The poles are about 1.75" diameter (or slightly less) made of thin-ish metal (and we all know chinese steel is non-too-strong). But they are not flimsy. They are sectioned in half with lock-rod clips at the joints (handy), and the Tripod Head and Feet appear to be decently welded (not tack, but full).
***The Tripod Head on this one has a 2:1 Pulley Hoist assembly
. I consider that a bonus since pretty much all the other ones only have a direct 1:1 pulley setup.
It arrived in a box measuring 57.5" x 14" x 5" (poles measure almost 9' long when assembled) that was fairly beat up, but everything was there (nothing lost). I was a little disheartened to find a pole-end slightly bent 'out of round' (from shipping handling), but I was able to fix it (you will hear this sort of thing a lot ...boxed without adequate protection for contents, missing pieces, damage, etc... I consider myself lucky). Rankam does include a phone number and instructions for contacting them directly (the California Manuf outlet) if anything is damaged or missing, or if you need parts. While I didn't call them, it felt good seeing that. Many purchasers of the "cheapo stuff" report no recourse provided at all !
appears similar to decent 500 to 600 (or even 1000) lb styles I have seem, is bolted on (not welded - which I have seen complaints about the welded on ones), and if it isn't up to the task (cannot imagine) I can simply attach my own pulley hoist, no problem. As mentioned above, its got a fairly beefy near quarter-inch steel cable on it. To be clear, I hear some have flimsy handles that have bent, or come apart, or stopped functioning, or are flimsy construction all around. This is as decent, and heavy duty, a hand-winch as I typically have seen, and I don't see any of those things are gonna happen with this one.
IMPORTANT / SAFETY: On these types of tripod 'tools', you have to use the stakes or leg stablizers (if any) that come with. If you do not anchor the feet, especially on a cheaper tripod, the weight you are lifting can cause the legs to spread, and then potentially buckle or break the welds (in the head), resulting in failure and potential injury. I am going to make my own cable stabilizer for this, as it only comes with stakes.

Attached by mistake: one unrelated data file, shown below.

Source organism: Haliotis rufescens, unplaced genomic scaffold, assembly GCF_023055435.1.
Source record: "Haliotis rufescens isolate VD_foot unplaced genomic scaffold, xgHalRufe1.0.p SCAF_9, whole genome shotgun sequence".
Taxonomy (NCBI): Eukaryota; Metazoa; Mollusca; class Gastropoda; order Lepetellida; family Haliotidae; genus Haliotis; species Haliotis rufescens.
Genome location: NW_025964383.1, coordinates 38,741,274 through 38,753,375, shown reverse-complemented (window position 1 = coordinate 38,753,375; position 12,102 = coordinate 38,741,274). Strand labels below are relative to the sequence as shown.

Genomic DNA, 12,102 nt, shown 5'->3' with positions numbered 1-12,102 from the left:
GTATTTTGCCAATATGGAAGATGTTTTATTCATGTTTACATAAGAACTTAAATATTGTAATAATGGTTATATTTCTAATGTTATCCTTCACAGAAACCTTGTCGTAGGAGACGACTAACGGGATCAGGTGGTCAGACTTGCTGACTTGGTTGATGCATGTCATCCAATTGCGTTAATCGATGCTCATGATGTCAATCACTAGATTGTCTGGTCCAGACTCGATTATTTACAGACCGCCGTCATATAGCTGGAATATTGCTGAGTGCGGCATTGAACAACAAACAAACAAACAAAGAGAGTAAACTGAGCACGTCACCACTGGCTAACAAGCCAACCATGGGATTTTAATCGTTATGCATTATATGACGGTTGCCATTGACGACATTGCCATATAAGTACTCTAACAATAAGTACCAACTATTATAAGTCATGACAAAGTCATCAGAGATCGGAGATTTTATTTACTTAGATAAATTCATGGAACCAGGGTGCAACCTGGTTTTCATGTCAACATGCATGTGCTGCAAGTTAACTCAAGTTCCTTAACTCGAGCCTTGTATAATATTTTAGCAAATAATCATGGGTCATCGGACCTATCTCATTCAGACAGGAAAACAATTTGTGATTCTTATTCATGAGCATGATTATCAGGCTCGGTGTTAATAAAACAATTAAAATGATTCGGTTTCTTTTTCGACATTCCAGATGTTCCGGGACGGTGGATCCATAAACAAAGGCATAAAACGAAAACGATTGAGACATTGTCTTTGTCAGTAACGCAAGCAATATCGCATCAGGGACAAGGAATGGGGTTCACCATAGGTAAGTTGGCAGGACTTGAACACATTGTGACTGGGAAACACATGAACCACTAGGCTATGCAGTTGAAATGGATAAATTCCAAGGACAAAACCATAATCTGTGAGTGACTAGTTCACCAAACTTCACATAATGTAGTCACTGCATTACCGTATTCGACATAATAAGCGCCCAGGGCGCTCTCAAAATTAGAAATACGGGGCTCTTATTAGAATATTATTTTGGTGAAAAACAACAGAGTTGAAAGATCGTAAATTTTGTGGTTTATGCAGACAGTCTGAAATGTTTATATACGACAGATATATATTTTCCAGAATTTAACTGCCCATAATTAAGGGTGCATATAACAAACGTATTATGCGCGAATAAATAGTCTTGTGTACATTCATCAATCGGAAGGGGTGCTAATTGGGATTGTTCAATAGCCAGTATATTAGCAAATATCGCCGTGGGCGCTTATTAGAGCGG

I will post back after testing it, but to mention... assembly went well, and it appears to be very sturdy and capable. I don't think it will need it, but if I need to add some heft to it I already have some ideas for simple additions.
Last thing I should mention... anyone who buys these who has no experience typically complains about the wire spool
. What happens is these types of tools typically ship with a loose bail (duh). You HAVE to unspool, and then re-spool the bail with some weight to pre-prep these for proper use.
Additionally. what I do is, after prepping the hand-crank spool ...take a tough velcro compression strap and wrap it around the bail after re-spooling it in order to keep the bail from loosening up. That way, when finished with the load, or disassemble for transport, the bail keeps its "wrapped integrity" so there will be no "funny business" going on next time you setup for use.
Okay, that's my prelim report. As you can see I am excited about this tool, and to try it out. I guess part of the excitement is not having to spend hundreds of dollars on a potentially marginal tool, and/or having to lug around a huge and/or heavy piece of iron for managing my folding trailer "in comfort", and anywhere I want.